Alec Baldwin has expressed his deep “shock and sadness” after he accidentally shot and killed his director of photography with an apparent real bullet on the set of his latest movie.
The actor was acting in or rehearsing for the western Rust when he discharged what he thought was a prop firearm. The cinematographer Halyna Hutchins was fatally struck and the director Joel Souza was wounded, the Santa Fe sheriff’s office said.
Despite attempts to save her, Hutchins was pronounced dead after being flown by helicopter to the University of New Mexico hospital. Souza was being treated at Christus St Vincent regional medical centre, where he was brought by ambulance.
On Friday, Baldwin tweeted: “There are no words to convey my shock and sadness regarding the tragic accident that took the life of Halyna Hutchins, a wife, mother and deeply admired colleague of ours. I’m fully cooperating with the police investigation to address how this tragedy occurred.”
There are no words to convey my shock and sadness regarding the tragic accident that took the life of Halyna Hutchins, a wife, mother and deeply admired colleague of ours. I'm fully cooperating with the police investigation to address how this tragedy occurred and
— AlecBaldwin(HABF) (@AlecBaldwin) October 22, 2021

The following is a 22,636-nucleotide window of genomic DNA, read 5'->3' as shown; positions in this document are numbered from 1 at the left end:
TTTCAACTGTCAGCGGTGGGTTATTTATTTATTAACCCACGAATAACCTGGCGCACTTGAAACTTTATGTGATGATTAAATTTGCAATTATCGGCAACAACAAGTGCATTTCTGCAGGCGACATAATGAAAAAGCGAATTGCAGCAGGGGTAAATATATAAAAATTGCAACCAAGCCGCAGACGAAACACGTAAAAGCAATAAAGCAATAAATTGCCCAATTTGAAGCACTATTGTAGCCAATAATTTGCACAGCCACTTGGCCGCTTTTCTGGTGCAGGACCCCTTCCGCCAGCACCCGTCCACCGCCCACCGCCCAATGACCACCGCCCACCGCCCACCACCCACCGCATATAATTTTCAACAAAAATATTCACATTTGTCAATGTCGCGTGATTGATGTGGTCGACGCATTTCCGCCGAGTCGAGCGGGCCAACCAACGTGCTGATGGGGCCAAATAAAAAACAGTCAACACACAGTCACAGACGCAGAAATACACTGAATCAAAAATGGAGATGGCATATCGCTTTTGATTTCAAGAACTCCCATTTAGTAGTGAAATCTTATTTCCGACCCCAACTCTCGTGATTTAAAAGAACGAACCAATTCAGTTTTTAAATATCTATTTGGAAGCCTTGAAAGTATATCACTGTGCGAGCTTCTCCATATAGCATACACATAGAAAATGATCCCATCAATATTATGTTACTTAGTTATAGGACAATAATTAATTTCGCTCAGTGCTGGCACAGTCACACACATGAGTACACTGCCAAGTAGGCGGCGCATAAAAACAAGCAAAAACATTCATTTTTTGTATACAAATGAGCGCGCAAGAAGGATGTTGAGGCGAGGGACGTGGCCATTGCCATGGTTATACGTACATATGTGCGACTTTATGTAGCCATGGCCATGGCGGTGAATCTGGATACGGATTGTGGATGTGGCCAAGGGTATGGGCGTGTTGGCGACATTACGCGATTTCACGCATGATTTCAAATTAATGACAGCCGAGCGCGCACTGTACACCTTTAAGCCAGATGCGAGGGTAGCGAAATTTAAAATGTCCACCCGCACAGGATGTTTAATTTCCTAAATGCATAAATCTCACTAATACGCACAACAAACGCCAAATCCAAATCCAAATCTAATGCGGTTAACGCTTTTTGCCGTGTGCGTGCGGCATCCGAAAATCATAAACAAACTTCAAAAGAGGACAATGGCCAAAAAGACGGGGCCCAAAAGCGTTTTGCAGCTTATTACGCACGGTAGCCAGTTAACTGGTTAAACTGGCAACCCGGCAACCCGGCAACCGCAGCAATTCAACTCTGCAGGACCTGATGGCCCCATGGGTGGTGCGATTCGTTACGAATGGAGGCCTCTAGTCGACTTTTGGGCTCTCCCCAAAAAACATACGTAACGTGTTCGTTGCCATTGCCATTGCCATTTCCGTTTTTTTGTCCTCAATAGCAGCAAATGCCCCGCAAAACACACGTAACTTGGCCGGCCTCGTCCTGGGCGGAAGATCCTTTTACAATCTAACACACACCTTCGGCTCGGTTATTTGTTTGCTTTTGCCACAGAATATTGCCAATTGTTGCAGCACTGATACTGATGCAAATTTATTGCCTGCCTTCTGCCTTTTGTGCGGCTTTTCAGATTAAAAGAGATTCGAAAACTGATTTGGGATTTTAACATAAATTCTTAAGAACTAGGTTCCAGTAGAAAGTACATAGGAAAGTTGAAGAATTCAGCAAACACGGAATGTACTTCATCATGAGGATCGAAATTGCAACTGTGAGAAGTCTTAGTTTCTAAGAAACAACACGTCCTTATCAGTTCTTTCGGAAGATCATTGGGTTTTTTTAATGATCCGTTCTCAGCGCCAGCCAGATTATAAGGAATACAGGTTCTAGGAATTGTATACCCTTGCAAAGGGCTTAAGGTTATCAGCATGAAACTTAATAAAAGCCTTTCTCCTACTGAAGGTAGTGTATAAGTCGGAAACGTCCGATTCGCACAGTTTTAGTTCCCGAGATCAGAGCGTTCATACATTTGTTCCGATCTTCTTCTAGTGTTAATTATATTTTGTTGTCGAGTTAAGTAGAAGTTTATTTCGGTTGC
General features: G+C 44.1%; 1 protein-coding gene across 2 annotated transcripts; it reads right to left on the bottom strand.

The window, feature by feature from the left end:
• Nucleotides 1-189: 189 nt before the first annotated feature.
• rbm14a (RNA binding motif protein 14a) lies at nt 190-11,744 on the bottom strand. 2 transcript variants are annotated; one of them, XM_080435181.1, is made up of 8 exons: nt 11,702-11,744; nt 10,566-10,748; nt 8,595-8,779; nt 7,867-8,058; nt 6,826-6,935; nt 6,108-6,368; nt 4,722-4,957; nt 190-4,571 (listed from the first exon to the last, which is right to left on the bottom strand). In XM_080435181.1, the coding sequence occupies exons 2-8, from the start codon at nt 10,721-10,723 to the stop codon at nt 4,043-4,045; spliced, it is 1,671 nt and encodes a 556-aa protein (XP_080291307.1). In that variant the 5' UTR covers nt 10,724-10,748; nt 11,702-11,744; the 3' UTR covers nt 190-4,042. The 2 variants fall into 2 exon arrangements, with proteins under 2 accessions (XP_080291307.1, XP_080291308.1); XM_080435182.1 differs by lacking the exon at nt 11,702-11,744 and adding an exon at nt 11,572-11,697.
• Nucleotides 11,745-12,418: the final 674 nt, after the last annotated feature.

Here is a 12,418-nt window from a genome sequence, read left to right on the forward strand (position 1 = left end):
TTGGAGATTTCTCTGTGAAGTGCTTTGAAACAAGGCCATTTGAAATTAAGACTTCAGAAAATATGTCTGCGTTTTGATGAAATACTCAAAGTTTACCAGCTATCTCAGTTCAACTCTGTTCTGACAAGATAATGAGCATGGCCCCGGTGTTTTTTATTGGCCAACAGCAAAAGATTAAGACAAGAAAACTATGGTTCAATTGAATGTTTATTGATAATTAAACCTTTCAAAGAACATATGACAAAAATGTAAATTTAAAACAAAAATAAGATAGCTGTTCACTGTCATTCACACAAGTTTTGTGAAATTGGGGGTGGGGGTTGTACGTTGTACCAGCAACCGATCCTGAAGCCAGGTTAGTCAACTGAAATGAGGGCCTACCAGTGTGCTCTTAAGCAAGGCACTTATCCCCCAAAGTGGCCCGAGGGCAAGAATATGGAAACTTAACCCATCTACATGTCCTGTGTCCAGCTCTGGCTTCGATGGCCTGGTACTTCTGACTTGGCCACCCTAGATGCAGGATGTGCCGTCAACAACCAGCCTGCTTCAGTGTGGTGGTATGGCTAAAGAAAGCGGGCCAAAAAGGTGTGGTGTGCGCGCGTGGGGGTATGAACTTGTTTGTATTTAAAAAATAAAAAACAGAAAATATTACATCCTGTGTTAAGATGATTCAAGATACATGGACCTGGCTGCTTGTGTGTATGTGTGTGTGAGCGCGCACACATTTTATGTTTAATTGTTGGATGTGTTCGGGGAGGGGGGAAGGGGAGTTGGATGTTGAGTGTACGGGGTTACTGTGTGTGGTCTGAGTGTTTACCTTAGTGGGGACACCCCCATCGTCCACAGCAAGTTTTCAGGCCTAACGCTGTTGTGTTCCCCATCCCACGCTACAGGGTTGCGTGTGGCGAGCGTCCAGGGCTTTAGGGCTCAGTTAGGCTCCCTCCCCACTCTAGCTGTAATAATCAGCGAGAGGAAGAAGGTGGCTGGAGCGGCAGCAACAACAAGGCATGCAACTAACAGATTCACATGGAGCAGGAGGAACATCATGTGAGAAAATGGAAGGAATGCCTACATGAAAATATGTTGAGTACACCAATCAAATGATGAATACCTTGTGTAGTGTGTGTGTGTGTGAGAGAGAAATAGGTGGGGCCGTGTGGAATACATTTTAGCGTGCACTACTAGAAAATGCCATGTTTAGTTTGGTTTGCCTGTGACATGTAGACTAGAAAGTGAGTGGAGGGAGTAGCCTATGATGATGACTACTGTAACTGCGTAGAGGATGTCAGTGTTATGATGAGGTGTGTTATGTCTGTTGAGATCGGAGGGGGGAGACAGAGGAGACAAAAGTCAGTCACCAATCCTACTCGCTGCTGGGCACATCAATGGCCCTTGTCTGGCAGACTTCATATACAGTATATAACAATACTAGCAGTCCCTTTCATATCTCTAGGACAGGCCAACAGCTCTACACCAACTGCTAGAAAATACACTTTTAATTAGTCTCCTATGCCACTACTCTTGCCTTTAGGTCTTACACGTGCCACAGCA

A report emerged on Friday afternoon that a group of camera crew workers had walked off the set in a protest about poor working conditions, according to the Los Angeles Times.
Meanwhile, the Hollywood actor said he was in touch with Hutchins’ husband, Matthew, with whom she had a young son. “[I’m] offering my support to him and his family. My heart is broken for her husband, their son, and all who knew and loved Halyna,” Baldwin said.
The sheriff’s office said no charges had been brought following what appeared to be a tragic accident. The 63-year-old actor went “voluntarily” to the Santa Fe county office and spoke with investigators, spokesperson Juan Rios said.
The incident happened at 1.50pm local time on Thursday. Baldwin was spotted in the parking lot outside the sheriff’s building, speaking on the phone and visibly upset, the Santa Fe New Mexican newspaper reported.
Court records show that Baldwin was given a loaded weapon by an assistant director who indicated it was safe to use. The assistant director did not know the prop contained live rounds, according to a search warrant.
Detectives are likely to examine why the prop gun went off with such catastrophic consequences. In an email to its members on Friday, the entertainment union IATSE claimed the gun had contained a “single live round”. The weapon was “accidentally fired” by the “principal actor”, it added.
One Hollywood website, quoting a witness, said a distraught Baldwin had asked why he had been given a firearm apparently loaded with real ammunition. “In all my years, I’ve never been handed a hot gun,” he exclaimed, according to the site Showbiz 411.
Production on the western has been indefinitely halted, its producers said on Friday. The film was being shot in Bonanza Creek Ranch, a purpose-built set featuring log cabins, an authentic wooden church and an arid brown landscape, in the foothills of northern New Mexico.